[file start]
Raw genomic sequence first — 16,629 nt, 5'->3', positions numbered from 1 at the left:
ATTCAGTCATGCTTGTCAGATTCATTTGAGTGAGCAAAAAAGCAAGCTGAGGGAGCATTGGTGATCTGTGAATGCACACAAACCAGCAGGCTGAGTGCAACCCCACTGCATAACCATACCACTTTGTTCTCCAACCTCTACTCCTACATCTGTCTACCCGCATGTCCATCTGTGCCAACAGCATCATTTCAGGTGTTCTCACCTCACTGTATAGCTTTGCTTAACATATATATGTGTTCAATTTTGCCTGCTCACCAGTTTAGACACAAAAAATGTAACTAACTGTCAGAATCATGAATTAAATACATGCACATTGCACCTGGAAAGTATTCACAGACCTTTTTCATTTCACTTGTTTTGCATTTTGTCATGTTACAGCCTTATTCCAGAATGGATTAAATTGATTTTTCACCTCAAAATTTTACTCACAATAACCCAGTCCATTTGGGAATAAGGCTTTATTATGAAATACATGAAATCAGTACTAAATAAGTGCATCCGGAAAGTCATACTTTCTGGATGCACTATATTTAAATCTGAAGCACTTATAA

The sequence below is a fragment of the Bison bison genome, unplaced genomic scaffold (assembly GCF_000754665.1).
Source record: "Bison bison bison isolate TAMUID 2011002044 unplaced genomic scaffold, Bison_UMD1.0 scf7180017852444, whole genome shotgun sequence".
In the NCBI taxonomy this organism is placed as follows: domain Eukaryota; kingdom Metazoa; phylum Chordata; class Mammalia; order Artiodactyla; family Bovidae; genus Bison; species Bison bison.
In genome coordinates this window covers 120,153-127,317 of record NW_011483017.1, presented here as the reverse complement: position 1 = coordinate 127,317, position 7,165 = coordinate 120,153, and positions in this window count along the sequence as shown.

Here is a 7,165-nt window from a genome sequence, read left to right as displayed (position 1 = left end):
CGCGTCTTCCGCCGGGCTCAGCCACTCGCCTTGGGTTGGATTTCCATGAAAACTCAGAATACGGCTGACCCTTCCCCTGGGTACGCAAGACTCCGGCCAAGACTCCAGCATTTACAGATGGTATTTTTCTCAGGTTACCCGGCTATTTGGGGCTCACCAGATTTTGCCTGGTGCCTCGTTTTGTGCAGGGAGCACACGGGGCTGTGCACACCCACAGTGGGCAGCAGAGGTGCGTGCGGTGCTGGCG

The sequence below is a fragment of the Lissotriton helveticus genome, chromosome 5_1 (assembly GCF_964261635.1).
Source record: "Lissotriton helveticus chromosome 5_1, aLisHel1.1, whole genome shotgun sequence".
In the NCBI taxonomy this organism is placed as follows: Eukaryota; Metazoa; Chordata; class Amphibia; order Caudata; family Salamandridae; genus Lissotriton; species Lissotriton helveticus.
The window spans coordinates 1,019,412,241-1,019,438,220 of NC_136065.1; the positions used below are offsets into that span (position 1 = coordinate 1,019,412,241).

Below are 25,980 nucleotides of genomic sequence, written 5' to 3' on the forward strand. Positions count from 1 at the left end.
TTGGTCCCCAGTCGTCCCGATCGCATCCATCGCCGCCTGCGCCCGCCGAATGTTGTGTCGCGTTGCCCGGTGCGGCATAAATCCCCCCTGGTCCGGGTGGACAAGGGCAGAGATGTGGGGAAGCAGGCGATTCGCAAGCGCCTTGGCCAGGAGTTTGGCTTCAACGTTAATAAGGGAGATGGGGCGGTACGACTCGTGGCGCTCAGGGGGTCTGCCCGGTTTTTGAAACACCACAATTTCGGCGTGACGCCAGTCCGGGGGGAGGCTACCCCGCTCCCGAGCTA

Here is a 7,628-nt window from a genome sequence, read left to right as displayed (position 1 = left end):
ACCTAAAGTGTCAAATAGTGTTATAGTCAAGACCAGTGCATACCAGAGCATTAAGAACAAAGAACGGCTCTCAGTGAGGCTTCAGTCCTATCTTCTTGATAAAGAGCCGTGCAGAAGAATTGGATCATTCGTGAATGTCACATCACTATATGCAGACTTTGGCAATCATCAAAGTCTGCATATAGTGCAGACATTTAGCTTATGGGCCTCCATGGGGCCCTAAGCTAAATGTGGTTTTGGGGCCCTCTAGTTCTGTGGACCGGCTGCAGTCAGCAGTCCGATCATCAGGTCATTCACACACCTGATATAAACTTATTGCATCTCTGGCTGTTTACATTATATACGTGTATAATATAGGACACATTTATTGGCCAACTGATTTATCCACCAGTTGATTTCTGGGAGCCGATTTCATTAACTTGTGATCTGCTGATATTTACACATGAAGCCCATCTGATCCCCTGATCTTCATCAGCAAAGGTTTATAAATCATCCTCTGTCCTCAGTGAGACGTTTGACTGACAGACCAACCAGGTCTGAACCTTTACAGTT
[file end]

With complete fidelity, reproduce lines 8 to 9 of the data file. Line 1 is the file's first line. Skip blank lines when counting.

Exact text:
CGCGTCTTCCGCCGGGCTCAGCCACTCGCCTTGGGTTGGATTTCCATGAAAACTCAGAATACGGCTGACCCTTCCCCTGGGTACGCAAGACTCCGGCCAAGACTCCAGCATTTACAGATGGTATTTTTCTCAGGTTACCCGGCTATTTGGGGCTCACCAGATTTTGCCTGGTGCCTCGTTTTGTGCAGGGAGCACACGGGGCTGTGCACACCCACAGTGGGCAGCAGAGGTGCGTGCGGTGCTGGCG

The sequence below is a fragment of the Lissotriton helveticus genome, chromosome 5_1 (assembly GCF_964261635.1).